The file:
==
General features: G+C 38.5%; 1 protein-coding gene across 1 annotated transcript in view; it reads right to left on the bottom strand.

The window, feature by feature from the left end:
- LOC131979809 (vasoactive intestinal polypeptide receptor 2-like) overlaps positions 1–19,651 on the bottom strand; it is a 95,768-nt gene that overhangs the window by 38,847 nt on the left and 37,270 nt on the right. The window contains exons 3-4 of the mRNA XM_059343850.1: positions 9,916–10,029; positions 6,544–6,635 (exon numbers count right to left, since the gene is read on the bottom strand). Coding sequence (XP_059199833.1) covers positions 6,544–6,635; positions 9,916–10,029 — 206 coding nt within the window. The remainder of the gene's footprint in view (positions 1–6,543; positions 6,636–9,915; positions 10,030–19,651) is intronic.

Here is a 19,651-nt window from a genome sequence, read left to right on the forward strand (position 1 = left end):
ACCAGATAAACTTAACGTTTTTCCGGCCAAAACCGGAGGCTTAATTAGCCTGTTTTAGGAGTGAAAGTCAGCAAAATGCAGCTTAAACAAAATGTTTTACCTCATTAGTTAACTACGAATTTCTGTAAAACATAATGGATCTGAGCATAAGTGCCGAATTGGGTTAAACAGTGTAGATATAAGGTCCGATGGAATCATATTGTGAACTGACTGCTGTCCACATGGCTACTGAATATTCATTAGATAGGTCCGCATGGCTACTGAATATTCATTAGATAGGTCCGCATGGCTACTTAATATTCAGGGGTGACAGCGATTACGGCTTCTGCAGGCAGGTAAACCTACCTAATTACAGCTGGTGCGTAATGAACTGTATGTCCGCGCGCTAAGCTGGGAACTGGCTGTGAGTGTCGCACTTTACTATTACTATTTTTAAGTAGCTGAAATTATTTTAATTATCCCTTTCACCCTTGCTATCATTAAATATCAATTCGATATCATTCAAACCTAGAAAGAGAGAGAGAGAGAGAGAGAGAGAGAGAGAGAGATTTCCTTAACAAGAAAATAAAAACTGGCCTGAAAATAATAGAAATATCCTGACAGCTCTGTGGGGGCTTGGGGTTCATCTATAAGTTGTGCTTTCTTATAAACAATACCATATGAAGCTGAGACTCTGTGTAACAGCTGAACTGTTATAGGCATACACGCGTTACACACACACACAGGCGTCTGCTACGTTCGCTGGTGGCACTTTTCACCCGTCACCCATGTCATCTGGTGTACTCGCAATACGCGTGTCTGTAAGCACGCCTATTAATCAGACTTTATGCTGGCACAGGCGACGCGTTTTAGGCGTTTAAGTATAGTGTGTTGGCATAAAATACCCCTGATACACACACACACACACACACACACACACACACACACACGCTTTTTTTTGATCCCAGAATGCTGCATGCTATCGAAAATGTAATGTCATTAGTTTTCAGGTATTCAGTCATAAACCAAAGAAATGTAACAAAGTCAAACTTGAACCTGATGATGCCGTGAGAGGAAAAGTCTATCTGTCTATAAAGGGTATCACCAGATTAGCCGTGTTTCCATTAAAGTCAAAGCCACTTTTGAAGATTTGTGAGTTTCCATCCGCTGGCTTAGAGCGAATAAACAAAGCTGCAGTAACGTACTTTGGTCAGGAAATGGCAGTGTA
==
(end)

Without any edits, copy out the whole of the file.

General features: G+C 38.5%; 1 protein-coding gene across 1 annotated transcript in view; it reads right to left on the bottom strand.

The window, feature by feature from the left end:
- LOC131979809 (vasoactive intestinal polypeptide receptor 2-like) overlaps positions 1–19,651 on the bottom strand; it is a 95,768-nt gene that overhangs the window by 38,847 nt on the left and 37,270 nt on the right. The window contains exons 3-4 of the mRNA XM_059343850.1: positions 9,916–10,029; positions 6,544–6,635 (exon numbers count right to left, since the gene is read on the bottom strand). Coding sequence (XP_059199833.1) covers positions 6,544–6,635; positions 9,916–10,029 — 206 coding nt within the window. The remainder of the gene's footprint in view (positions 1–6,543; positions 6,636–9,915; positions 10,030–19,651) is intronic.

Here is a 19,651-nt window from a genome sequence, read left to right on the forward strand (position 1 = left end):
ACCAGATAAACTTAACGTTTTTCCGGCCAAAACCGGAGGCTTAATTAGCCTGTTTTAGGAGTGAAAGTCAGCAAAATGCAGCTTAAACAAAATGTTTTACCTCATTAGTTAACTACGAATTTCTGTAAAACATAATGGATCTGAGCATAAGTGCCGAATTGGGTTAAACAGTGTAGATATAAGGTCCGATGGAATCATATTGTGAACTGACTGCTGTCCACATGGCTACTGAATATTCATTAGATAGGTCCGCATGGCTACTGAATATTCATTAGATAGGTCCGCATGGCTACTTAATATTCAGGGGTGACAGCGATTACGGCTTCTGCAGGCAGGTAAACCTACCTAATTACAGCTGGTGCGTAATGAACTGTATGTCCGCGCGCTAAGCTGGGAACTGGCTGTGAGTGTCGCACTTTACTATTACTATTTTTAAGTAGCTGAAATTATTTTAATTATCCCTTTCACCCTTGCTATCATTAAATATCAATTCGATATCATTCAAACCTAGAAAGAGAGAGAGAGAGAGAGAGAGAGAGAGAGAGAGATTTCCTTAACAAGAAAATAAAAACTGGCCTGAAAATAATAGAAATATCCTGACAGCTCTGTGGGGGCTTGGGGTTCATCTATAAGTTGTGCTTTCTTATAAACAATACCATATGAAGCTGAGACTCTGTGTAACAGCTGAACTGTTATAGGCATACACGCGTTACACACACACACAGGCGTCTGCTACGTTCGCTGGTGGCACTTTTCACCCGTCACCCATGTCATCTGGTGTACTCGCAATACGCGTGTCTGTAAGCACGCCTATTAATCAGACTTTATGCTGGCACAGGCGACGCGTTTTAGGCGTTTAAGTATAGTGTGTTGGCATAAAATACCCCTGATACACACACACACACACACACACACACACACACACACACGCTTTTTTTTGATCCCAGAATGCTGCATGCTATCGAAAATGTAATGTCATTAGTTTTCAGGTATTCAGTCATAAACCAAAGAAATGTAACAAAGTCAAACTTGAACCTGATGATGCCGTGAGAGGAAAAGTCTATCTGTCTATAAAGGGTATCACCAGATTAGCCGTGTTTCCATTAAAGTCAAAGCCACTTTTGAAGATTTGTGAGTTTCCATCCGCTGGCTTAGAGCGAATAAACAAAGCTGCAGTAACGTACTTTGGTCAGGAAATGGCAGTGTA